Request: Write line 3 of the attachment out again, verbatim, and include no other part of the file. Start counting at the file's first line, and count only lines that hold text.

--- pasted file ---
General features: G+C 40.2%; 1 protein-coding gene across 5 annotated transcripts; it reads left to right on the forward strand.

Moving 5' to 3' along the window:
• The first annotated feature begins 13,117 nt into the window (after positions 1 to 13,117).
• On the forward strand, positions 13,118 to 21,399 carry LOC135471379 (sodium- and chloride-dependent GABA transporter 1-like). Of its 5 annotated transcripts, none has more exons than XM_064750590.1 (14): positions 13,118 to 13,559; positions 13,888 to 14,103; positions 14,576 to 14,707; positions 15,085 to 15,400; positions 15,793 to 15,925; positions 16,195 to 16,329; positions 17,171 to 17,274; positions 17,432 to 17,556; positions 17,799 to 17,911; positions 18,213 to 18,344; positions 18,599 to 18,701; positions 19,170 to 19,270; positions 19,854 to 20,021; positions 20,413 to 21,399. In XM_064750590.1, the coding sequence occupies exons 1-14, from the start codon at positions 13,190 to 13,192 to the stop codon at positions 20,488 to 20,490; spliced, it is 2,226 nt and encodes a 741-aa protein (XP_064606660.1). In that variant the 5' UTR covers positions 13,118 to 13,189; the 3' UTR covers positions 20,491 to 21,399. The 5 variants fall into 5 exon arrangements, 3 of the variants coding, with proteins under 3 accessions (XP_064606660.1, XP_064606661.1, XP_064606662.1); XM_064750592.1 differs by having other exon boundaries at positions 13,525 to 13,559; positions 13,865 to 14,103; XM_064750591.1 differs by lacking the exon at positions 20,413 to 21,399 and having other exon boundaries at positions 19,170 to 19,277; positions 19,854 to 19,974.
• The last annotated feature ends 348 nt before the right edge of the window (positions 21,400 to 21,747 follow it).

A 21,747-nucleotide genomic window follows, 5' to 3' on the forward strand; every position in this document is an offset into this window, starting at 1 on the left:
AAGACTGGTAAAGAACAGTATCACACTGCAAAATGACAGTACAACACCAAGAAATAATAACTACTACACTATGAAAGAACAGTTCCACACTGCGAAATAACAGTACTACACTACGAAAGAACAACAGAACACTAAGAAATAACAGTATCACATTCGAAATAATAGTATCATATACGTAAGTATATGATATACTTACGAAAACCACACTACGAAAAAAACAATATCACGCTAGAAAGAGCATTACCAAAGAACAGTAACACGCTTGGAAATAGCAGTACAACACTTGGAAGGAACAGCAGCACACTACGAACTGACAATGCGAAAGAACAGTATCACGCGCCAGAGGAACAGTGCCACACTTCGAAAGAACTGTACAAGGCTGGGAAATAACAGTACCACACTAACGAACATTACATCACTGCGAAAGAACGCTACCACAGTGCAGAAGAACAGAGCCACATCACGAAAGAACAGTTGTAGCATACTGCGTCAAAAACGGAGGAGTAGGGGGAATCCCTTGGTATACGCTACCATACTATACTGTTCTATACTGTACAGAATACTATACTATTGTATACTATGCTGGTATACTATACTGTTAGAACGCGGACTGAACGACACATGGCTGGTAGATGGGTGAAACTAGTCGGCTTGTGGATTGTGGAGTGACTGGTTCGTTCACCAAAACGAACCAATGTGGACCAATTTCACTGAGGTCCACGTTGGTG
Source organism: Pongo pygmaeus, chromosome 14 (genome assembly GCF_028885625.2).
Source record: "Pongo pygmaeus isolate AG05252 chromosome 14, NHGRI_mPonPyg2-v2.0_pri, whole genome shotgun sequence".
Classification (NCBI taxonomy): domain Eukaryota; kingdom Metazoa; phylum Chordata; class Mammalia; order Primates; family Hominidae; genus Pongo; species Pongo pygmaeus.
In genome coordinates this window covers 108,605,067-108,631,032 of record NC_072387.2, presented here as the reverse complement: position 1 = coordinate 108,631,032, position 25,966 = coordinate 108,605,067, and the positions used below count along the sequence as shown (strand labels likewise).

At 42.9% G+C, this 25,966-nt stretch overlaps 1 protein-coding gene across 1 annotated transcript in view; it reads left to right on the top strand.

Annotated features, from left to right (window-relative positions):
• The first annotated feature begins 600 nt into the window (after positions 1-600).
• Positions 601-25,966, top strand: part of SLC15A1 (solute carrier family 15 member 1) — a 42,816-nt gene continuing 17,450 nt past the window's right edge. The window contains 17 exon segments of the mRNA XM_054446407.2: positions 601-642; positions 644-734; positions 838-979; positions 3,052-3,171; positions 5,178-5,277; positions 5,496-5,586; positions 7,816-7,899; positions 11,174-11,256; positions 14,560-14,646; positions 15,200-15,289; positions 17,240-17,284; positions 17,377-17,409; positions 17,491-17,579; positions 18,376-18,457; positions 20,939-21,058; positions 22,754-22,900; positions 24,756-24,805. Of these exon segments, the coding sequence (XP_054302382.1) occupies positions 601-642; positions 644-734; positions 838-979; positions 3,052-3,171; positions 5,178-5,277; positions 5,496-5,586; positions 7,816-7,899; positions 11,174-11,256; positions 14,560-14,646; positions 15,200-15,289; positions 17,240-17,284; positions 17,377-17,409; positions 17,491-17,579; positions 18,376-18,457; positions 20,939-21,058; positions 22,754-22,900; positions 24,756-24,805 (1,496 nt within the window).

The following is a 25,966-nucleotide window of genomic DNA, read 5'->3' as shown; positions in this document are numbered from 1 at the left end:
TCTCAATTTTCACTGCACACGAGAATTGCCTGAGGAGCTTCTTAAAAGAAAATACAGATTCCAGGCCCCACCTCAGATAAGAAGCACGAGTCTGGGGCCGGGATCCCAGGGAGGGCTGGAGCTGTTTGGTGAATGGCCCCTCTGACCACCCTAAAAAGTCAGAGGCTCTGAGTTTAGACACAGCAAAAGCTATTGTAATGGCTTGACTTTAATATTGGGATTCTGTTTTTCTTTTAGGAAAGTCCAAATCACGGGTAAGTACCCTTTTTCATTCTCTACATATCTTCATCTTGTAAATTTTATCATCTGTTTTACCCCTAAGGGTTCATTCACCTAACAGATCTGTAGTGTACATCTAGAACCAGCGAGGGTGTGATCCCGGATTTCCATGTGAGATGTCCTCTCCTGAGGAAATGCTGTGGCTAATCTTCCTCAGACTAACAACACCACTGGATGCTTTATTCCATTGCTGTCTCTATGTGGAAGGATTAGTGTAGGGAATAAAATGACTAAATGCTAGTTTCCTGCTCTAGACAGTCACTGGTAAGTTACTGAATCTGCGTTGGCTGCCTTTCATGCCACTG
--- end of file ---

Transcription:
• The first annotated feature begins 13,117 nt into the window (after positions 1 to 13,117).